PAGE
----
Lazy Friday News: Superman’s underwear, ‘Waterworld’ redux, Robo-Veggie, ‘X-Men’ return

by W. Andrew Powell
Henry Cavill in Man of Steel

Lazy Friday News is a weekly round-up of stories from across the spectrum of entertainment, or whatever happens to tickle my funny bone. This week: Zack Snyder has taken Superman’s underwear right off in Man of Steel; Waterworld might have been awful, but we may see it again; vegetables stand in for the new RoboCop; two past X-Men stars are coming back in X-Men: Days of Future Past; and the good and bad news about film piracy.


OFF WITH HIS UNDIES: Zack Snyder has made a bit of an update to Superman’s costume for Man of Steel, the upcoming reboot of the franchise. Although fans will expect his signature red underwear on top of his costume, Snyder has decided that the look just wasn’t right for his film.

“The costume was a big deal for me, and we played around for a long time,” Snyder told the New York Post. “I tried like crazy to keep the red briefs on him. Everyone else said, ‘You can’t have the briefs on him.’ I looked at probably 1,500 versions of the costumes with the briefs on.”

Snyder has tried to keep the costume’s style close to that of the original, however, but some changes were necessary, and the director also said that the changes are born out of trying to make the film more realistic, which came from producer Christopher Nolan.

“There’s a logic and concreteness that has to exist with Chris,” Snyder said. “You can’t just do stuff because it’s cool. He demands that there be story and character behind all of it, which I’m a big fan of.”

Read more about the changes over on


WATER BOMB 2: Forbes–yes, that Forbes–is reporting that SyFy, the American cable network, is working on getting into the film business, and Waterworld–yes, that Waterworld–might end up being one of their first projects.

While nothing is certain, a SyFy executive is quoted as saying that Waterworld, when it airs on the network, always draws a surprisingly large audience, and that makes it a possible option for some kind of sequel or even television series.

Given enough time, anything old can be new again, but even I’m skeptical of this one.


ROBO-VEGGIE: Den of Geek is an awesome, awesome website, and they deserve all the credit they can get, especially for making the best of a dumb situation.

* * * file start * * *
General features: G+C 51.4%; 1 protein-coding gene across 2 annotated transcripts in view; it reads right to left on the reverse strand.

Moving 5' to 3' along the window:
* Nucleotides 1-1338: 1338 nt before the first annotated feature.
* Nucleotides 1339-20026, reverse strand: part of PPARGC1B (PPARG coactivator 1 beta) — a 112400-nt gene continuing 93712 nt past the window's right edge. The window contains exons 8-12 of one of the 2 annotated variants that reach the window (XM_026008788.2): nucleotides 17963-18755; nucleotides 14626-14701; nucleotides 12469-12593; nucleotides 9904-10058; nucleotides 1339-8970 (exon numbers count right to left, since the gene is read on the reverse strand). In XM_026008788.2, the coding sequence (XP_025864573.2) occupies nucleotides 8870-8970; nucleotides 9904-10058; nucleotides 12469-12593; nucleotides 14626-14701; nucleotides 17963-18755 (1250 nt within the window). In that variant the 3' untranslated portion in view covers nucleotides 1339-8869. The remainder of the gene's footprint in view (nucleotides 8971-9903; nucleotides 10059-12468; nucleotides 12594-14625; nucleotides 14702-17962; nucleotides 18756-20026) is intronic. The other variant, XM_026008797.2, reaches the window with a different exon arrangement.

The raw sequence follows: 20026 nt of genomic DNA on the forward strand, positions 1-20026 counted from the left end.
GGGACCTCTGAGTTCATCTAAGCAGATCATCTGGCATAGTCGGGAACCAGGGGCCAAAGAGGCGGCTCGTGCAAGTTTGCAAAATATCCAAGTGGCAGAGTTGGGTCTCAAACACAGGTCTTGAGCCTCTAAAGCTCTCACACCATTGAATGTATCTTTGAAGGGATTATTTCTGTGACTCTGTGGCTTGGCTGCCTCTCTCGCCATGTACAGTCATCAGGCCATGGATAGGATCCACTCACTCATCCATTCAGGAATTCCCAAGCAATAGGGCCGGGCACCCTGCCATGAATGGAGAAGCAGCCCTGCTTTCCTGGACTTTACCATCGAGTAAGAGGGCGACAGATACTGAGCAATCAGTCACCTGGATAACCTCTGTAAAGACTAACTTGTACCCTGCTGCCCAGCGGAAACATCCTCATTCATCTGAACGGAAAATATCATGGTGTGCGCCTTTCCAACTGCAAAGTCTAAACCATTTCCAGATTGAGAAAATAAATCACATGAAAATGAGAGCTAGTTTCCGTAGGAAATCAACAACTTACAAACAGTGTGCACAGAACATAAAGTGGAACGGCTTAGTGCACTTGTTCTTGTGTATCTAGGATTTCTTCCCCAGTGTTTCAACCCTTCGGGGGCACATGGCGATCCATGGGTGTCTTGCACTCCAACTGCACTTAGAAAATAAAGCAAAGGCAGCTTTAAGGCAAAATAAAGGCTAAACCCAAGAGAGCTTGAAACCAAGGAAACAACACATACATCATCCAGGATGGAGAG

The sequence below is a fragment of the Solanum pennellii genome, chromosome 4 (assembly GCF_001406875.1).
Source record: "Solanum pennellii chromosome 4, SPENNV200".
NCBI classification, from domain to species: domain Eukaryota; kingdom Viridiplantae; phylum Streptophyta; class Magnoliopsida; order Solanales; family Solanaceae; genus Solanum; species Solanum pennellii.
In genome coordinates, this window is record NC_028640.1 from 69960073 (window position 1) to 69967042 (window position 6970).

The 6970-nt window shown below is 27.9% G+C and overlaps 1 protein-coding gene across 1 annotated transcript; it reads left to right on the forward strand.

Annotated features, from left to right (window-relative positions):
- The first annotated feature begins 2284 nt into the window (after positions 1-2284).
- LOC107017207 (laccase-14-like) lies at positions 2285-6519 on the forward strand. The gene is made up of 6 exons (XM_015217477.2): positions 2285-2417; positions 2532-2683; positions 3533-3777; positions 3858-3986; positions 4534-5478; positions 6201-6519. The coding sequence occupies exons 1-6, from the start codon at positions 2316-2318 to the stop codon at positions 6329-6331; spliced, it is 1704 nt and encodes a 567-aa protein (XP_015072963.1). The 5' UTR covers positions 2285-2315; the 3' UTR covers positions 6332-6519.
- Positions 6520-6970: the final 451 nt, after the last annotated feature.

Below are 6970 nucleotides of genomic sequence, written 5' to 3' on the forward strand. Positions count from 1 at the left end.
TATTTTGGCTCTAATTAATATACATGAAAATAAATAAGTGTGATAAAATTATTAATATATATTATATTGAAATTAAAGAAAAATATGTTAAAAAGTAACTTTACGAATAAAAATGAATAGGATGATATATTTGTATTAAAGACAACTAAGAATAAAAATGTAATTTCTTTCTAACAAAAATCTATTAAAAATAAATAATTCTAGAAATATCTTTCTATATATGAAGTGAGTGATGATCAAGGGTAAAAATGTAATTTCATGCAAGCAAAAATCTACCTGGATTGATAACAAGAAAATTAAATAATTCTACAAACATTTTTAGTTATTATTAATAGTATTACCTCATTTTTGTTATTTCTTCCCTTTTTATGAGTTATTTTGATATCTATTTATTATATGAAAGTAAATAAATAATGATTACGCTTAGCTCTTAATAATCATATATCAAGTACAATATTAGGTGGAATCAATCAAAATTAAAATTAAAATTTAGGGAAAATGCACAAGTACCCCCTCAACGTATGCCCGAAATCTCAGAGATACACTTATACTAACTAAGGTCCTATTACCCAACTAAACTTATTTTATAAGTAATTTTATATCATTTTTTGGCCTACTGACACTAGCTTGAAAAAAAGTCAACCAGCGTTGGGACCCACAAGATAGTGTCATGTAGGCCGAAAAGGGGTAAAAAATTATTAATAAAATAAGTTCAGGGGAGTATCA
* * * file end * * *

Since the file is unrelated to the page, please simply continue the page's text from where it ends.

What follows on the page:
Recently, the website offered some kind words for the direction the RoboCop reboot was taking, and they happened to post that praise with some preview images from the upcoming film. The only problem was that the film’s legal team was not impressed with their use of the images, so they struck Den of Geek with a cease and desist letter.

So, rather than take down the whole article, what did Den of Geek do? They replaced the promo images from RoboCop with pictures of vegetables dressed up like RoboCop. The result is a great article about the film with even better images. Check it out over here.


X-CELLENT: It’s official, X-Men fans. Director Bryan Singer confirmed this week on Twitter that both Patrick Stewart and Ian McKellen will appear in X-Men: Days of Future Past, the upcoming X-Men sequel/prequel.

Coming Soon reported the news that the duo will reprise their roles, which Singer made famous in the original X-Men series, with Michael Fassbender and James McAvoy reprising their roles as the younger versions of Michael Fassbender and James McAvoy.

Nicolas Hoult and Jennifer Lawrence are also confirmed to return for the X-Men prequel/sequel.

X-Men: Days of Future Past is set for release on July 18, 2014, and is expected to deal with the comic-book storyline of the same name, which leapt into alternate futures for the heroes.

As Coming Soon also noted, Hugh Jackman is expected to reprise his role as Wolverine too.


DOWNLOADING CUTS BOTH WAYS: Can movie piracy be both good and bad? As most people probably already figured out already, the answer, according to the Munich School of Management and the Copenhagen Business School, is yes.

FilmDrunk notes that, in a recent paper called Piracy and Movie Revenues: Evidence from Megaupload, smaller films benefit from piracy while larger films may end up being hurt. That news comes after the schools reviewed data from before and after the shutdown of file-sharing site Megaupload.

As FilmDrunk explains, smaller films, which may not have much of a publicity budget, can use all the word of mouth they can get, while some people who download big-budget films, which appear on more screens, are less likely to go out and buy tickets for films that they’re already aware of.

If that is exactly what you expected to hear, you’re probably not alone.

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